It probably won’t surprise you to hear that you will almost always face some questions about teamwork in your job interview. A small team is a basic structural unit of every organization in the world, big or small. You will share both the workplace and goals with these people, and your level of success in the job (and often also your remuneration and career growth possibilities) will be determined by the success of your team, at least to some extent. So what do they want to hear in your interview? And how should you answer this question when applying for your very first job? We will try to find the answers on the following lines.

First of all, regardless of your previous working experience (or lack of it) you should embrace working on a team. Emphasize that you like the feeling of belonging somewhere, and having a sense of responsibility for fellow team members. Knowing that you do not try hard only for yourself helps you with your motivation. And it is also easier to cope with challenges when you have someone to share your worries with, someone who can support you, and you can pay back the favor another time.

Secondly, you should focus primarily on the success of a team as a whole in your answer. Many job seekers misunderstand the question, talking about a situation when they actually stood out from the team, and did better than other team members. But that’s not really what they want to hear from you in the interview… Let’s proceed to 7 sample answers to this intriguing question. Below the answers you will find some additional hints on how to impress the hiring managers with your words. Do not forget to check them out as well.


7 sample answers to “Tell me about a time you were successful on a team” interview question

  1. I recall a great example from my last job in retail. Holiday season was approaching, and we were behind with sales. We knew that our year-end bonuses, as well as our personal satisfaction from the job, depended a lot on whether we would reach the sales goals. And so we really motivated each other as a team, and tried hard with every customer. No opportunity was left on the table, we tried to up-sell everyone. We worked hard, overtime, sometimes barely had time for lunch. But we worked as a team, motivated one another, and eventually we reached the target sales volume for Q4. I have to admit that it was a taxing experience, but I still enjoyed it profoundly.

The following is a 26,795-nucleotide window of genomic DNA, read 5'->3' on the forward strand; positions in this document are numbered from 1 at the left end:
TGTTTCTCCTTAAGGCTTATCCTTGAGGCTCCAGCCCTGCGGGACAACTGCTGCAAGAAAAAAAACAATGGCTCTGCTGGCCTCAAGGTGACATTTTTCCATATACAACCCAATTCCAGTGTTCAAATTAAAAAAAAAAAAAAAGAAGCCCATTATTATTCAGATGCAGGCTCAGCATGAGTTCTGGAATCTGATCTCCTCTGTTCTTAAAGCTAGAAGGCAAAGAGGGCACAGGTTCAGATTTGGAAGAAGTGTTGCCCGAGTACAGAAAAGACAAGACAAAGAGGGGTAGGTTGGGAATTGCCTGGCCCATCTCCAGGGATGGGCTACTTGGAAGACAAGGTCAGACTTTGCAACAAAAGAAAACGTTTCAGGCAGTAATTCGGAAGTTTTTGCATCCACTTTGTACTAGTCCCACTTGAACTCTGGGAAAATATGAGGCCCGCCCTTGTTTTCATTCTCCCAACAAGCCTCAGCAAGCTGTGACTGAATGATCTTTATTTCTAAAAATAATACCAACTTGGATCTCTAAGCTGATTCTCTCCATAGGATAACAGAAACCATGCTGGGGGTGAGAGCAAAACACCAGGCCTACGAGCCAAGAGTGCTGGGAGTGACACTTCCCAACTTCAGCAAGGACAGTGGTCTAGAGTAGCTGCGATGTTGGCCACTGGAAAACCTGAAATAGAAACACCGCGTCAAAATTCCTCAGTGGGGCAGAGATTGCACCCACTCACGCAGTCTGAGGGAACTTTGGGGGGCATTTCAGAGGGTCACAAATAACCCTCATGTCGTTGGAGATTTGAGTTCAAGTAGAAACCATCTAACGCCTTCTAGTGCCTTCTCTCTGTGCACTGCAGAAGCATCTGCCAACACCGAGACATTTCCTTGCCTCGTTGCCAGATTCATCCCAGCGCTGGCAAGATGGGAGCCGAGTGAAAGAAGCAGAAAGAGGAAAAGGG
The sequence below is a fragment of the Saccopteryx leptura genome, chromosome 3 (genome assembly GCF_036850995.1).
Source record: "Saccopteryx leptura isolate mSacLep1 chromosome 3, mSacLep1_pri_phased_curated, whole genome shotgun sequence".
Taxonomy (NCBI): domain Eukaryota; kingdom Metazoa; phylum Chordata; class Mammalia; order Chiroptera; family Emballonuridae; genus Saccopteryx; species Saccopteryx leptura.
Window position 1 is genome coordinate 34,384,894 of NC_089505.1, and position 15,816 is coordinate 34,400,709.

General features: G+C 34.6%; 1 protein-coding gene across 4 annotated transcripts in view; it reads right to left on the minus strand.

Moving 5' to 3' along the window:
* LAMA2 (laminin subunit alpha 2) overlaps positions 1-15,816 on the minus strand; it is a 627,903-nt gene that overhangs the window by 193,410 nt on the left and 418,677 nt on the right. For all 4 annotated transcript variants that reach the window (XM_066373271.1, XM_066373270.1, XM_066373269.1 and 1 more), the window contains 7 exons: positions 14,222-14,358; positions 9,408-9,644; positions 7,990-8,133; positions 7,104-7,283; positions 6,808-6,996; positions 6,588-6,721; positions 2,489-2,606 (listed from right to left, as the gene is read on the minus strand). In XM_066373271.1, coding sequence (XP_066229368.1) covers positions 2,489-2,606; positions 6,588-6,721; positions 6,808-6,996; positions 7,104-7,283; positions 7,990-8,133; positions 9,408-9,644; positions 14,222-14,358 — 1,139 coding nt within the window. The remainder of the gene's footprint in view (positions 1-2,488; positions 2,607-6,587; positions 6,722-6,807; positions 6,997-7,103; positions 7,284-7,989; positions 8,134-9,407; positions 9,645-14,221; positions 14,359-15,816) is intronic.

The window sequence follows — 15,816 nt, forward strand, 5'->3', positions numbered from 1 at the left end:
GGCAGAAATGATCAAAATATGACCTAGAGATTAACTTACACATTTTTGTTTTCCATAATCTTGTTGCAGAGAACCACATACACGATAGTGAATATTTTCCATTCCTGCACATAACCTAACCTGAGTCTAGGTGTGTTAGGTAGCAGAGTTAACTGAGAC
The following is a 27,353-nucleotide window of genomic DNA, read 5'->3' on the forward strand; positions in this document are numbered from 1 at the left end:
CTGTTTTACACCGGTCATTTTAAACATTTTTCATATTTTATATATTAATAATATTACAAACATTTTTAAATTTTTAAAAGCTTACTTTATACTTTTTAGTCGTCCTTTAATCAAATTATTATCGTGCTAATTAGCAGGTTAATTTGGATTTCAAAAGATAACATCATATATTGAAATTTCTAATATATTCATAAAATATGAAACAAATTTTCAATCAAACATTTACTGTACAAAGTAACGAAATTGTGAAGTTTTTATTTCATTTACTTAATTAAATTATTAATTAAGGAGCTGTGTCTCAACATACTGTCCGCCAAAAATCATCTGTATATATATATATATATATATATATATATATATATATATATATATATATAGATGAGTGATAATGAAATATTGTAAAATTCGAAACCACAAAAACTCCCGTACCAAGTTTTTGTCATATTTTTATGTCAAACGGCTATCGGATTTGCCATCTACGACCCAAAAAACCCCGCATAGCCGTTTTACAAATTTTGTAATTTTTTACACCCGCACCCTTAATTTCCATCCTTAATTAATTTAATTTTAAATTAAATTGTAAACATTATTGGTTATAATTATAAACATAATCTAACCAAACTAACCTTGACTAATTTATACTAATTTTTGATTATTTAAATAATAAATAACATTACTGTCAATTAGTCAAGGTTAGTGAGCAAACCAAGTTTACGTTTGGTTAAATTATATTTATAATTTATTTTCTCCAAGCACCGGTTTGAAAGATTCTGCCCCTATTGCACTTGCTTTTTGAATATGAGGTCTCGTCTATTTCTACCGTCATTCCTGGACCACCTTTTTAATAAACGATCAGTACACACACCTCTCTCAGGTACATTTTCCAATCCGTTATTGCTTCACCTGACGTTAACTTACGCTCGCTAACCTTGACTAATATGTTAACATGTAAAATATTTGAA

2. This is my first job application, so I cannot really talk about an example from work. But I remember the times at high school, and the local soccer team I played for. We didn’t have any stars, or professional players on the team. But we were true friends, and we enjoyed spending time together, and trying to better our results. One season we surprised everyone in the city finishing second in the table, just three points behind the winning team. People did not expect that we’d do so well, because they underestimated the power of team spirit. Everyone in the team was ready to suffer for their teammates, and we always gave 100% on the pitch. Eventually we managed to end the season at second place, surprising everyone. This experience taught me a lot, and I hope to apply the lessons in the workplace.
  3. My second to last job in a game studio is a good example. I belonged to a small agile team of seven people. Some coders, designers, testers, and a manager of course. We were under a lot of pressure, because we knew we had to release the game before our competitor would release a similar product, though they had more money and a bigger team onboard. Interesting thing happened: Everyone in the team took it personally. We made it our mission to beat the competitor, because we wanted to prove that we were better programmers and designers. And so we logged in some long days and weeks, and focused 100% on the task, eliminating all distractions. You could see how hard everybody worked, which was incredibly motivating. Eventually we released the game one week before our competitor, and succeeded as a team. Big celebration followed as you can imagine…